Posted by: Dirk | July 1, 2010

Roubini on Greece

Nouriel Roubini has a comment in the FT. He compares Greece to Argentina:

Compare Greece today with Argentina in 1998-2001, a crisis that culminated in a disorderly default. Argentina’s fiscal deficit at the onset was 3 per cent of GDP; Greece’s is 13.6 per cent. Argentina’s public debt was 50 per cent of GDP; Greece’s is 115 per cent and rising. Argentina had a current account deficit of 2 per cent of GDP; Greece’s is now 10 per cent. If Argentina was insolvent, Greece is insolvent to the power of two or three.

Mr. Roubini has worked for the IMF, and his opinions are very valuable (especially those on the financial side, see his book on bail-ins or bail-outs). Still, I miss one very important part of the story. Greek competitiveness has eroded, and if it is not restored a partial default will stabilize the country, but set it on a downhill path, determined to repeat the experiences of 2001-2010. Imports outcompete Greek products, Greeks will try to move into debt (households, firms and the public sector) and if they succeed the resulting growth rate might look like Greece is on a sustainable growth path.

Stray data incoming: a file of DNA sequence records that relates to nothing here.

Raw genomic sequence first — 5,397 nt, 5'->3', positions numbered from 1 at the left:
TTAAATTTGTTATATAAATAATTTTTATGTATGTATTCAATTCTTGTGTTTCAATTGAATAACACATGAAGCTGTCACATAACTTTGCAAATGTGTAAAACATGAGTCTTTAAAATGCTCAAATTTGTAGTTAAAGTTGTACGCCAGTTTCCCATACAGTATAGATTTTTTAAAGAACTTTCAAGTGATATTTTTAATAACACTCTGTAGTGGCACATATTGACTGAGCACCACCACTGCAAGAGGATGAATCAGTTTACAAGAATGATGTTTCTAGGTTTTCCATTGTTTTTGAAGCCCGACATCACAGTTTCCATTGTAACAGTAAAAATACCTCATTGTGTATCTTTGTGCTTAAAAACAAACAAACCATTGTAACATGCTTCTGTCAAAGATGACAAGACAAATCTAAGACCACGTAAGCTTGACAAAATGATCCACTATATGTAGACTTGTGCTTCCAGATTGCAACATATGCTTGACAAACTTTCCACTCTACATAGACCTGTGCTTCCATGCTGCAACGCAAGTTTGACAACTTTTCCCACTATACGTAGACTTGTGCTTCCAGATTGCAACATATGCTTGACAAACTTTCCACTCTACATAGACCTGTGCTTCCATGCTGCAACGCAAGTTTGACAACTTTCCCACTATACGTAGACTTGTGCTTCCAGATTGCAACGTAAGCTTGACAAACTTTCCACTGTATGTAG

So, the adjustment on the monetary side (partial default) is just one side of the medal, the other being adjustment in competitiveness. There are different ways to bring this about. Lower wages would be an option, or more exotic “special tariffs” (in compliance with some future EU institution that can grant such measures, of course), or direct subsidies from the EU (unlikely), etc.

The divergence in competitiveness inside the euro zone has caused the financial crisis. If nothing is done about this problem, the EU will repeat its latest cycle of boom and bust. Of course, German exporters will resist any change to this “development strategy”, in conjunction with the financial sector, because both have profited much by the system of economic imbalances: it creates (unsustainable) potential for additional exports, and it creates more financial assets in order to pay for these exports.

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